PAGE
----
The Commissioner is giving further consideration to what impact the decision has on his existing public views on 'supply' and 'consideration'. The Commissioner's preliminary views are that:

The Commissioner's existing views on nexus to the effect that there must be a 'sufficient' connection are not inconsistent with the Court's observations on the term 'for' in the phrase 'supply for consideration'.
Caution is required when determining whether the one set of actions gives rise to more than one supply, but that does not necessarily require a significant change to GSTR 2006/9.

Other motor vehicle incentive payments

AP Group was only about certain types of motor vehicle incentive payments. The Commissioner is giving further consideration to how the decision applies to other motor vehicle incentive payments.

Tripartite arrangements

Edmonds and Jagot JJ express the view that there is 'nothing equivalent' to the circumstances in the Department of Transport case, however there is no analysis of the relevant differences.[12]

The Commissioner considers that whether a set of actions gives rise to supplies to more than one party is fact and circumstance dependant. The Commissioner notes the subsequent decision of Edmonds J in Professional Admin Service Centres Pty Ltd v Commissioner of Taxation [2013] FCA 1123 provides further analysis of when the one set of actions will give rise to two or more supplies.

Motor vehicle holdback payments

Wholesale holdback payments

The Commissioner considers that the AP Group decision supports the view in GSTD 2005/4 that wholesale motor vehicle holdback payments are not consideration for supplies.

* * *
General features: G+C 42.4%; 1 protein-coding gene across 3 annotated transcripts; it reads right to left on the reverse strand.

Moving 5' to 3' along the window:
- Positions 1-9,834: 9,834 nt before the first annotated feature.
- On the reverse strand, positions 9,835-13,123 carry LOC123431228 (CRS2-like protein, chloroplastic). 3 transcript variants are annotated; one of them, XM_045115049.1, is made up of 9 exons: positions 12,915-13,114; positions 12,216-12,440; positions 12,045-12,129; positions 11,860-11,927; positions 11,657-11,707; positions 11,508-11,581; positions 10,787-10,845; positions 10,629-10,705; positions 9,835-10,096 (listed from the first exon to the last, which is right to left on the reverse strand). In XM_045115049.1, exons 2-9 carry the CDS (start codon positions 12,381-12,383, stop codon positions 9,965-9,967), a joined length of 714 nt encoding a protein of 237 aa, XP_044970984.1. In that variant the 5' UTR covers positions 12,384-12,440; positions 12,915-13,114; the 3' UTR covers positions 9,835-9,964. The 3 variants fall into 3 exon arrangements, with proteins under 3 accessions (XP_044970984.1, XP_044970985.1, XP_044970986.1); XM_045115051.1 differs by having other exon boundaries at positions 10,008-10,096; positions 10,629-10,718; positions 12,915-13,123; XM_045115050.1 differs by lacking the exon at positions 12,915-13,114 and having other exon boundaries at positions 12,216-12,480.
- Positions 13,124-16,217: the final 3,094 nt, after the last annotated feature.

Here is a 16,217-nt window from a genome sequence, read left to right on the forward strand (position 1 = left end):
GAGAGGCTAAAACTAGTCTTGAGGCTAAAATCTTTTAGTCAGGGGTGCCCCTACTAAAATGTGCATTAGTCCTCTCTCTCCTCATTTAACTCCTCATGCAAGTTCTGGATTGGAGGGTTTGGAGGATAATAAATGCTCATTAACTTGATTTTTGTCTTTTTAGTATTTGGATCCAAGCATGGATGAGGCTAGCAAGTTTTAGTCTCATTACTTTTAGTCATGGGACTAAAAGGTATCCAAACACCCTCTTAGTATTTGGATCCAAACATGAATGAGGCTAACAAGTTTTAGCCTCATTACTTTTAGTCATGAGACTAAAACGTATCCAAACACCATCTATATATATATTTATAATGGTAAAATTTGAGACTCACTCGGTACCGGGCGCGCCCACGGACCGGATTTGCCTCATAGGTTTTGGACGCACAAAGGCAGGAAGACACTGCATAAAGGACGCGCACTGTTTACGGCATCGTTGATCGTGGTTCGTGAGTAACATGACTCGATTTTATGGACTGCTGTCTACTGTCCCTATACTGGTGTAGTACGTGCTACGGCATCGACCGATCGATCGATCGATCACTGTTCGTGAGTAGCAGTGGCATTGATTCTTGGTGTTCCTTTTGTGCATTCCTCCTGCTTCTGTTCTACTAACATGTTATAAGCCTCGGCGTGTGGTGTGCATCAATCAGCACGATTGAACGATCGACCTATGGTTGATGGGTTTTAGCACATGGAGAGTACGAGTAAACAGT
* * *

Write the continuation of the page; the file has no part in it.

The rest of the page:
Retail holdback payments

Following the AP Group decision, there may be doubt as to whether retail holdback payments should continue to be treated as 'out of scope', which is the view in GSTD 2005/4, or whether they are sufficiently 'for' the supply of a vehicle by a dealer to its customer.

On balance, the Commissioner considers that while the supply of the vehicle is the 'trigger' for payment of retail holdbacks, they are not as extrinsically related to the supply of vehicles as the fleet rebate and run-out support payments considered by the Full Federal Court. Even though triggered by supply of the vehicle, the Commissioner considers that such payments are essentially about maintaining the dealer's profit margins. Accordingly, the Commissioner will maintain his existing view.

Administrative Treatment

Implications for motor vehicle dealers

1. Payments that are consideration for taxable supplies to customers (3rd party consideration)

GST will continue to be payable on fleet rebates, run-out model support payments and equivalent payments from other manufacturers/distributors, as these form part of the consideration for a taxable supply from the dealer to the customer.

Payments similar to fleet rebate and run-out model support

The same treatment will also apply to other payments not considered by the Court which are sufficiently similar to fleet rebates and run-out model support payments.